* Human Rights Watch says EU must pressure Italy
* Asylum rights denied and migrants treated inhumanely- HRW
* U.N. refugee chief has "strong reservations" about returns
(Adds UNHCR, EU officials paragraphs 9-10, 13-14)
By Daniel Flynn
ROME, Sept 21 (Reuters) - The European Union should demand that Italy stop forcing African migrant boats back to Libya, where would-be asylum seekers are consigned to inhumane camps, Human Rights Watch (HRW) said on Monday.
Under a deal with Tripoli, Italy has been intercepting migrant boats in international waters since May and returning them, without screening for asylum applications, to Libya, which has not signed international treaties on refugees.
The United Nations says three-quarters of irregular migrants arriving by sea in Italy last year applied for asylum, and half of them were accepted. Many were from war-torn Somalia or repressive states like Eritrea.
"Italy flouts its legal obligations by summarily returning boat migrants to Libya," said Bill Frelick, refugee policy direct at HRW and author of the report. "The EU should demand that Italy comply with its obligations by halting these returns to Libya."
In its 92-page report, HRW said migrants testified to brutal beatings and overcrowded and unsanitary conditions in Libyan camps. One migrant said a companion was shot dead by Libyans when their boat was intercepted leaving the North African coast.
"We were in a wooden boat and Libyans in a (motorised inflatable) Zodiac started shooting at us ... They kept shooting until they hit our engine. One person was shot and killed," said the migrant, whose real name was not given. "They beat some of our boys until they could not walk."
The New York-based rights group said the EU border agency Frontex had even coordinated some returns. It urged EU states to refuse to participate in any Frontex operations that resulted in the return of migrants to Libya.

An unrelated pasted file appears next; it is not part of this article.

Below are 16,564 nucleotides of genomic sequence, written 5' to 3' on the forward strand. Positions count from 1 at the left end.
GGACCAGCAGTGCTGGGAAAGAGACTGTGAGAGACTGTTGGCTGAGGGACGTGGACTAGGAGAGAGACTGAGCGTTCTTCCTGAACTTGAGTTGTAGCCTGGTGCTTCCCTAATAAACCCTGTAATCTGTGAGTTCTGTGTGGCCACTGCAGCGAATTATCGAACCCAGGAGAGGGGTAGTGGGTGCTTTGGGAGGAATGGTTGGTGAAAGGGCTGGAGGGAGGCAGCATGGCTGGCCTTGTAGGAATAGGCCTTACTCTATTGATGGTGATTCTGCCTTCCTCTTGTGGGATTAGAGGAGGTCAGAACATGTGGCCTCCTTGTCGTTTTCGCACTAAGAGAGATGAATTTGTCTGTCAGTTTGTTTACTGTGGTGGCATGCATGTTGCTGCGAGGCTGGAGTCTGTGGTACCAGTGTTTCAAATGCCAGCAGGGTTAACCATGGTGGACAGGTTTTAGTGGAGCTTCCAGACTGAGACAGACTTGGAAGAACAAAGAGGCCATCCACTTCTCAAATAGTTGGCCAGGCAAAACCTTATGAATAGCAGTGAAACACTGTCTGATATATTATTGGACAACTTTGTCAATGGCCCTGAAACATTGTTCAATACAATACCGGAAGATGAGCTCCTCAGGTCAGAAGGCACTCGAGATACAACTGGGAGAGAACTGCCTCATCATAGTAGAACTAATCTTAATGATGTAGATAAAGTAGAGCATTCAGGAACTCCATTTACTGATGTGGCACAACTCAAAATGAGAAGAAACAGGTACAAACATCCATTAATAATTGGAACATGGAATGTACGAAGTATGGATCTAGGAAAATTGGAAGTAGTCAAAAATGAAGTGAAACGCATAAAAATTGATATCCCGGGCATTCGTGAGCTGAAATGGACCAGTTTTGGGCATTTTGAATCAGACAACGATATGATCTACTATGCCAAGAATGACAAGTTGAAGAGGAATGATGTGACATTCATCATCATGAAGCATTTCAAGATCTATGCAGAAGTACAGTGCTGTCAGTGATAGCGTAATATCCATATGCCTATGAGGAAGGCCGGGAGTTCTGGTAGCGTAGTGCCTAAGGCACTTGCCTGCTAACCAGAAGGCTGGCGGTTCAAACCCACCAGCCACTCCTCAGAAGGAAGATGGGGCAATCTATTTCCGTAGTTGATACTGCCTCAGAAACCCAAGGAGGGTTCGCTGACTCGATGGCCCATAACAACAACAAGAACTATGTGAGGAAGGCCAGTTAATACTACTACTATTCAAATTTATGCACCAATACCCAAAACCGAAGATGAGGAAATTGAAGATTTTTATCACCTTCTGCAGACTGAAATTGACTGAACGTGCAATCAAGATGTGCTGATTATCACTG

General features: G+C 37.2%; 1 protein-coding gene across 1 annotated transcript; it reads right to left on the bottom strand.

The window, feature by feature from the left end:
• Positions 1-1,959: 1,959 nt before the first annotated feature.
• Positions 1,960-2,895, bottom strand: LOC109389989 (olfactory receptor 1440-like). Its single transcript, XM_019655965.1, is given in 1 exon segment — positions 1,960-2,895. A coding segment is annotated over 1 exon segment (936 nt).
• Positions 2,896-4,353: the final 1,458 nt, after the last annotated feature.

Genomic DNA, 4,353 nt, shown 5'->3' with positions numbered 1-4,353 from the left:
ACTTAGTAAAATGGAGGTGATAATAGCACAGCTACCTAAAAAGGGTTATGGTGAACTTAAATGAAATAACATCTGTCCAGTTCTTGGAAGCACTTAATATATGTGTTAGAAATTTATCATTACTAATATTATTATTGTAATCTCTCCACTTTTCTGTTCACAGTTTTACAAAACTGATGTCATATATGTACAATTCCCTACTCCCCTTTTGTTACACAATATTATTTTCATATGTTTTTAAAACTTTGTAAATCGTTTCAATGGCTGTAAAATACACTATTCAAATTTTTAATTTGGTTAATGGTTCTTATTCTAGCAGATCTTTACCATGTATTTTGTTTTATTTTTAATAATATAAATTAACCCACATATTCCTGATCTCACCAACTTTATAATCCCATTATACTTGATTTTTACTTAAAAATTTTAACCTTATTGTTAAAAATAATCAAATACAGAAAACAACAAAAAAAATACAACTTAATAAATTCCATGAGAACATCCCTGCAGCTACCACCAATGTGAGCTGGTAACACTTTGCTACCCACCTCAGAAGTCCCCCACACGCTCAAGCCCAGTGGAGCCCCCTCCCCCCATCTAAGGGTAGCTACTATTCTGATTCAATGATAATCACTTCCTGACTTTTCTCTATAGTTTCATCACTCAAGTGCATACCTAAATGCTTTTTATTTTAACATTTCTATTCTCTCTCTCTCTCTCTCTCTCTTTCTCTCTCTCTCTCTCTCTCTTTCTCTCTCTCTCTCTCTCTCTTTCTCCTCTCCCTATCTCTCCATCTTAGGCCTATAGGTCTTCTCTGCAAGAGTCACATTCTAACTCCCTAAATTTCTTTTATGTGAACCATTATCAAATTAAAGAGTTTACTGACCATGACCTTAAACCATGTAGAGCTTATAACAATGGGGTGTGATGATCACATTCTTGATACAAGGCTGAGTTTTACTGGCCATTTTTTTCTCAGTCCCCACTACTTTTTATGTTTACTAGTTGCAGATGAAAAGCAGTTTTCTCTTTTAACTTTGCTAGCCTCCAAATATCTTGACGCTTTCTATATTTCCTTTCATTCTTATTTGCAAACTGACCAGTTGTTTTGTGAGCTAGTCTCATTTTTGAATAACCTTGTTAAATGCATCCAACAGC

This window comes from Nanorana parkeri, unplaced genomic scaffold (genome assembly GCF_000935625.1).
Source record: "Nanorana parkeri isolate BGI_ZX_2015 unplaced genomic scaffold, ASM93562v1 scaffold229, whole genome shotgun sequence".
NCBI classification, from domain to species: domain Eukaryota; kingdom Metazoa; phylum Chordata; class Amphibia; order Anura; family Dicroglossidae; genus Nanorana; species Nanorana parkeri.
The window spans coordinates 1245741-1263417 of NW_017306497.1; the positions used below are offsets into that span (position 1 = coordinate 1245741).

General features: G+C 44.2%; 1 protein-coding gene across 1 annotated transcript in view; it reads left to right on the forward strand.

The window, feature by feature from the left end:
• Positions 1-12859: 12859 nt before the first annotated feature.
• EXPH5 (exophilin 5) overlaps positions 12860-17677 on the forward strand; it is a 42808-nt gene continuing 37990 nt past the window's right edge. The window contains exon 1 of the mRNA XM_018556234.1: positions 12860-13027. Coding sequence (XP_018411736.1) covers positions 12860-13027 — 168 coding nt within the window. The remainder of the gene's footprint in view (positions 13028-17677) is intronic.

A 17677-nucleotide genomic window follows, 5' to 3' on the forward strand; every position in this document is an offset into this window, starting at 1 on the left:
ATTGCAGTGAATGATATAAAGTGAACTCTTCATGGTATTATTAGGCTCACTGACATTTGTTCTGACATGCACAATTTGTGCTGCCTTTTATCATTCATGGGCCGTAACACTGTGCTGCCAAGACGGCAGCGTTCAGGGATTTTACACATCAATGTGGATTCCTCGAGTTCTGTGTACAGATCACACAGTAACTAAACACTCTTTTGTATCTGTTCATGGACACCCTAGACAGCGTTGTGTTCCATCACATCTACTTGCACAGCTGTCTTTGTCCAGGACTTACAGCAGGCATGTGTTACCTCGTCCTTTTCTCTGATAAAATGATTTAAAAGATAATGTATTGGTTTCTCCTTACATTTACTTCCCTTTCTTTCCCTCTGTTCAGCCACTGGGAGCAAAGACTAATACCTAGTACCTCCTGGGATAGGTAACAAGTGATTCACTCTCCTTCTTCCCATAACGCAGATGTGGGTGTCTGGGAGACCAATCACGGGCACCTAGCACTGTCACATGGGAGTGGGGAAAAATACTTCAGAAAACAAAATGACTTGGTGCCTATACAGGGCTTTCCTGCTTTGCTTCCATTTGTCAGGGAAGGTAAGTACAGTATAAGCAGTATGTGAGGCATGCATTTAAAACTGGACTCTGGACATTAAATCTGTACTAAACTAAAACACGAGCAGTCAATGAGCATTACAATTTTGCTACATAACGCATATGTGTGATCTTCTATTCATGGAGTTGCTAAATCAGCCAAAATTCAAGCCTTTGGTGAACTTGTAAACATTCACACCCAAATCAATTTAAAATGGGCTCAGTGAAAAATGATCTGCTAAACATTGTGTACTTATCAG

The European Union began talks with Tripoli last year aimed at reaching a deal that would include the return of illegal migrants entering the bloc from Libya.
But at a meeting of EU ministers in Brussels to discuss asylum policy on Monday, the U.N. High Commissioner for Refugees Antonio Guterres said there was no system in place in Libya to protect would-be asylum seekers.
"There are detention circumstances that are appalling and there’s an effective risk that people that deserve and need protection will be sent back to their countries of origin," he said. "That’s why we have shown our strong reservations about sending people back to Libya in these circumstances."
The crackdown on illegal immigration by Italian Prime Minister Silvio Berlusconi’s conservative government has already opened a rift within his coalition.
It also prompted a row last month with the European Commission, which has sought an investigation into the repatriations to Libya after 73 migrants died aboard a dinghy which drifted in the Mediterranean for three weeks.
Berlusconi responded by threatening to block all EU business unless Commission spokespeople were silenced.
EU Justice Commissioner Jacques Barrot said on Monday that the European Union had been working with the U.N. refugee agency to enhance protection for asylum seekers in North Africa.
"Libya cannot offer adequate protection for refugees or asylum seekers under the current context," he said. (Additional reporting by David Brunnstrom in Brussels; editing by Robin Pomeroy)